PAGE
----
After Jerry West's critic, HBO says 'winning time' is'based on extensive research on the facts.' (Exclusive)

After Jerry West's critic, HBO says 'winning time' is'based on extensive research on the facts.' (Ex ...

The series, which first appeared in early March with a disclaimer, was "disposeing some facts and events." It was supposed to give a bit of cover.

Seven weeks later, former coach and general manager Jerry West, depicted in the series by Jason Clarke, was sent to Warner Bros. Discovery, HBO, and producer Adam McKay, demanding a retraction, an apology, and unspecified damages for his "false and displeasure" portrayal. West, through his attorney, said those who watched his portrayal in Winning Time, which was inspired by a best-selling book by Jeff Pearlman, now believe him to be an "

The Hollywood Reporter claimed in a statement that: "HBO has a long history of producing compelling content that is based on factual research and reliable sourcing. However, the series and its depictions are based on extensive factual research and reliable sourcing, and HBO stands firmly behind our talented creators and cast who have brought this epic chapter in basketball history to the screen."

The show, which was created by Max Borenstein and Jim Hecht, has been embroiled in off-screen drama for years, dating back to Jerry Buss' then-owner and the subsequent demise of one of Hollywood's. But, just before, West's Magic Johnson (played by Quincy Isaiah) and Kareem Abdul-Jabbar, the two Showtime-era players at Winning Time's center, were busy blasting the show. Yet, NBA officials are already reaching out to HBO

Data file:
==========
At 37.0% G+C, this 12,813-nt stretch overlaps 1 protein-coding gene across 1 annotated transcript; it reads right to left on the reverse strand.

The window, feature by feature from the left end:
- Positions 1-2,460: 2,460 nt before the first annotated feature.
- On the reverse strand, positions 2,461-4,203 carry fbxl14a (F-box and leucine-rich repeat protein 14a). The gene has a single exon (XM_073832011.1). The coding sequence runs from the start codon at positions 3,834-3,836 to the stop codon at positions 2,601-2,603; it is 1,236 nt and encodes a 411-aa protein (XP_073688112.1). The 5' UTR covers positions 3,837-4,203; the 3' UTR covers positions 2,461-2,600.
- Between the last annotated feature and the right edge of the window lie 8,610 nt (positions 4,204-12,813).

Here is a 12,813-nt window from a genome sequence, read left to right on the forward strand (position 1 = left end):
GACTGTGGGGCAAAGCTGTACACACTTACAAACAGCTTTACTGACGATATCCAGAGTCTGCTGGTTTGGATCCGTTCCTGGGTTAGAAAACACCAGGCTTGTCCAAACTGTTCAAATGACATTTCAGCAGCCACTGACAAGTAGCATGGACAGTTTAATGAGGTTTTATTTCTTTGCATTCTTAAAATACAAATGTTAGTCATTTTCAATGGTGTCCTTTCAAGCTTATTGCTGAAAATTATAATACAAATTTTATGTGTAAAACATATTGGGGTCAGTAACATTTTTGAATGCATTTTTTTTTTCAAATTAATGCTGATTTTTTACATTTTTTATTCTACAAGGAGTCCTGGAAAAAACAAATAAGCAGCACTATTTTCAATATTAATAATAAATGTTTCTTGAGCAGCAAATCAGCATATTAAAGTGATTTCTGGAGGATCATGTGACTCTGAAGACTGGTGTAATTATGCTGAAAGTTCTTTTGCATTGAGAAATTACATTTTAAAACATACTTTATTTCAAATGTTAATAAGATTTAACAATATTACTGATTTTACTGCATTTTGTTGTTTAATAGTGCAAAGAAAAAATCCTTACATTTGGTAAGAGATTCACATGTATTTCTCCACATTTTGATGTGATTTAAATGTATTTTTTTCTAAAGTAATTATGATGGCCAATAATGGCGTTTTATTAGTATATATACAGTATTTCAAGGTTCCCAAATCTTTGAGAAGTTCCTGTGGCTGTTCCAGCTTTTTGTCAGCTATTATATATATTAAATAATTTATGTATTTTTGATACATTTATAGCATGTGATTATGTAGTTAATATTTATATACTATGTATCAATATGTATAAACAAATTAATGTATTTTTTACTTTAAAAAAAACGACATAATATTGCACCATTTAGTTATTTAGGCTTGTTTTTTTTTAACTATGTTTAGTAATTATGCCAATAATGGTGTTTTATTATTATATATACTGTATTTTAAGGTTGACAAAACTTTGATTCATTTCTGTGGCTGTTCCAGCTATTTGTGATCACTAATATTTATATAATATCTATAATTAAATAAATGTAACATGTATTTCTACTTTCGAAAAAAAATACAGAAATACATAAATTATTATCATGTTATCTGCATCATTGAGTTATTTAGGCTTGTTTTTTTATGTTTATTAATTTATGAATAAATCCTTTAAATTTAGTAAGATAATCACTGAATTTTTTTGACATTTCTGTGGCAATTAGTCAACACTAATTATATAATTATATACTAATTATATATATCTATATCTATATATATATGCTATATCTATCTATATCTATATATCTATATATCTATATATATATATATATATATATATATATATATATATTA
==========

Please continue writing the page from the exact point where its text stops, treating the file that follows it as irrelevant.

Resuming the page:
Still, its the depiction of West that appears to be most controversial in the two months since Winning Time began. Among them: "," by long-time Los Angeles Times sports writer Bill Plaschke. Among them: "He would never break clubs in a temper tantrum on a golf course,"

On his Abdul-Jabbar, West is criticized for being aggressive in his treatment. "It's a shame the way they approach Jerry West, who has openly discussed his depression and mental health, according to him. "They turn him into a cartoon based on Wile E. Coyote. He never broke golf clubs, but he did not throw his trophy through the window. But these actions are reminiscent of a simple exploitation of the character."

This isn't exactly the new ground for HBO or McKay. In an interview with HBO programming president Casey Bloys, he highlighted how much his team had dealing with projects that focused on real-world people and events, and rattling off examples like Game Change, Recount, Chernobyl, and Paterno. And McKay, who is no stranger to either side of this country, was similarly nonplussed: "You get the fact-checkers, you check with the lawyers

McKay and the writers have teamed up to discuss their extensive research process, particularly with Pearlman's, on page 68, where they said: "I have broken a lot of clubs in my life. On purpose. There was a place not far from Bel-Air Country Club that repaired them, and I would often put a broken club (or two) before they opened, without a note. No note was required, because they knew the clubs were mine. If you don't believe me, ask Pat Riley

The question whether or not West will be successful if he chooses to sue for defamation is now hotly debated, and the show's audience is continuing to grow. In fact, Winning Time, which included the infamous West scene on the golf course, has now reached 7.2 million viewers. With two episodes left in season one, the writer is.

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